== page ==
Publication: Spending for Development : Making the Most of Indonesia's New Opportunities, Indonesia Public Expenditure Review 2007

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This Public Expenditure Review (PER) 2007 examines and explains some of the constraints facing the government in public resource management and allocation, and offers recommendations for improvements in six critical areas: fiscal space, education, health, infrastructure, public financial management and decentralization. Although Indonesia has made important progress in reforming its public finances and increasing transparency, Indonesia's reform agenda, as highlighted by the PER, is far from complete. Equity and efficiency of spending remain major issues, for instance finding an optimal allocation of resources that reflects development priorities, and achieving an annual spending pattern that is no longer strongly skewed towards the end of the financial year. This report tries to establish the facts about Indonesia's public expenditures, presenting trends over time and analyzing the composition across sectors and levels of government. It presents comprehensive information on key sectors, including sub-national governments and state-owned enterprises in key infrastructure sectors. Based on these facts, the report asks: Who benefits from these substantial amounts of public resources? Where are the gaps? Which regions are well-endowed? Which regions are lagging behind? In addition to these questions, this report also tries to respond to key concerns that are in the minds of many ordinary Indonesians and friends of Indonesia, such as: Can Indonesia afford to spend more? Is the current level of education and health spending sufficient? How to revitalize infrastructure investment, and which sectors are the priorities? Why is it so difficult to disburse funds through the government budget system? How unequal is Indonesia and how should fiscal transfers be structured to equalize disparities? This report addresses seven critical expenditure areas. The first two chapters (Chapter 1 on fiscal space and Chapter 2 on cross-sectoral allocations) discuss how much money is available to the government and how it is allocated across sectors and levels of government. The following three chapters on education, health, and infrastructure analyze how resources are currently allocated within these critical sectors and how effectively they are used. The final two chapters (Chapter 6 on public financial management and Chapter 7 on decentralization) highlight institutional and crosscutting issues in effective public expenditure management.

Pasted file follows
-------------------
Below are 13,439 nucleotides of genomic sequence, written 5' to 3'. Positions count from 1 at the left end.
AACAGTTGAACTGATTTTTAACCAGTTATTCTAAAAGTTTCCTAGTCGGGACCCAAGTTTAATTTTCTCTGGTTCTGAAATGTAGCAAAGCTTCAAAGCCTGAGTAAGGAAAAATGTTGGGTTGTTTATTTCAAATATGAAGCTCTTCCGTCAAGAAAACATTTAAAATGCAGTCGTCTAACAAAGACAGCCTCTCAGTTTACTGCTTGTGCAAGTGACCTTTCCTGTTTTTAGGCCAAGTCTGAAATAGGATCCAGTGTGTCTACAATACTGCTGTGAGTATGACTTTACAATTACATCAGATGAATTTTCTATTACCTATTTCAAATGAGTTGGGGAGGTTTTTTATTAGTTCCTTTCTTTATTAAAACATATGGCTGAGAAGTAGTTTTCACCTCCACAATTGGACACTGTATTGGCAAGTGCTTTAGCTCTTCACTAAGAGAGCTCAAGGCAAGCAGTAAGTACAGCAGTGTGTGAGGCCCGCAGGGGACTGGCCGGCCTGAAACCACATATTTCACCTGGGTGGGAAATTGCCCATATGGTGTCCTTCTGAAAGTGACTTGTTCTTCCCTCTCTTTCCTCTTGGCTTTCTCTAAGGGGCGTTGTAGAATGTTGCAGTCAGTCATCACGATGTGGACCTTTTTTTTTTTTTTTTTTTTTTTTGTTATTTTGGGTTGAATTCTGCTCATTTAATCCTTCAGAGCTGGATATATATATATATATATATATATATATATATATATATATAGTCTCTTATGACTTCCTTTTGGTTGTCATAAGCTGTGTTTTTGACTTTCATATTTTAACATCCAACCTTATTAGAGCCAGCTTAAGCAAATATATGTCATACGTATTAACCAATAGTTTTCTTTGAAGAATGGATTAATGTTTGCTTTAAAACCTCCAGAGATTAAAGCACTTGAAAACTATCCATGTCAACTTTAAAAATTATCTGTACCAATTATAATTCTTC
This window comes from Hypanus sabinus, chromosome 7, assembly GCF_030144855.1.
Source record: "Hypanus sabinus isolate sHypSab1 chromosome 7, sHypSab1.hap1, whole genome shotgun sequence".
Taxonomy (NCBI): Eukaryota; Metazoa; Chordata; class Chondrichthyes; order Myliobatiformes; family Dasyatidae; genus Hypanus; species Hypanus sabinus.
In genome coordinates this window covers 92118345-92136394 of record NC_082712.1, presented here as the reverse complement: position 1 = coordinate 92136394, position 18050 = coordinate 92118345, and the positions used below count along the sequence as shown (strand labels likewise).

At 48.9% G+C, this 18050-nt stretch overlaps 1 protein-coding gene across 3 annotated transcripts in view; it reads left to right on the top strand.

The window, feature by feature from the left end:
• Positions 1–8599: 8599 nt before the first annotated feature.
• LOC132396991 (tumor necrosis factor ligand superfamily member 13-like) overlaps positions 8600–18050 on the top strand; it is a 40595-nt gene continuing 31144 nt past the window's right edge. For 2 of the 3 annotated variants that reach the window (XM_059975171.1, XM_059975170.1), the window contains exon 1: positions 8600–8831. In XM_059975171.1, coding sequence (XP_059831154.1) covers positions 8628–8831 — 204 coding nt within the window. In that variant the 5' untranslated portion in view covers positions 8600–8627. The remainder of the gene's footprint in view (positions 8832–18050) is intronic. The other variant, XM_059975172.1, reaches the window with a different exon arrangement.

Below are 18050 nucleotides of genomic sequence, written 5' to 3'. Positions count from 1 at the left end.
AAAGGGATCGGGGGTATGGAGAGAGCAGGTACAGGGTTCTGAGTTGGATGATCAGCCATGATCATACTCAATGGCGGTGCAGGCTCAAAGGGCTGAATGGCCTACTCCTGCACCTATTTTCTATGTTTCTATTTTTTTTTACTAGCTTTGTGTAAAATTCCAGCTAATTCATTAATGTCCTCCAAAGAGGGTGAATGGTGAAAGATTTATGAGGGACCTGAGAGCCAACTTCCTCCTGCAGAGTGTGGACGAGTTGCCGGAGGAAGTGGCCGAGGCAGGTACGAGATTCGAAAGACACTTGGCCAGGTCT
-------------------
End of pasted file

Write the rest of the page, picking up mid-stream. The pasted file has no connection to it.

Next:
World Bank. 2007. Spending for Development : Making the Most of Indonesia's New Opportunities, Indonesia Public Expenditure Review 2007. © Washington, DC. License: CC BY 3.0 IGO.
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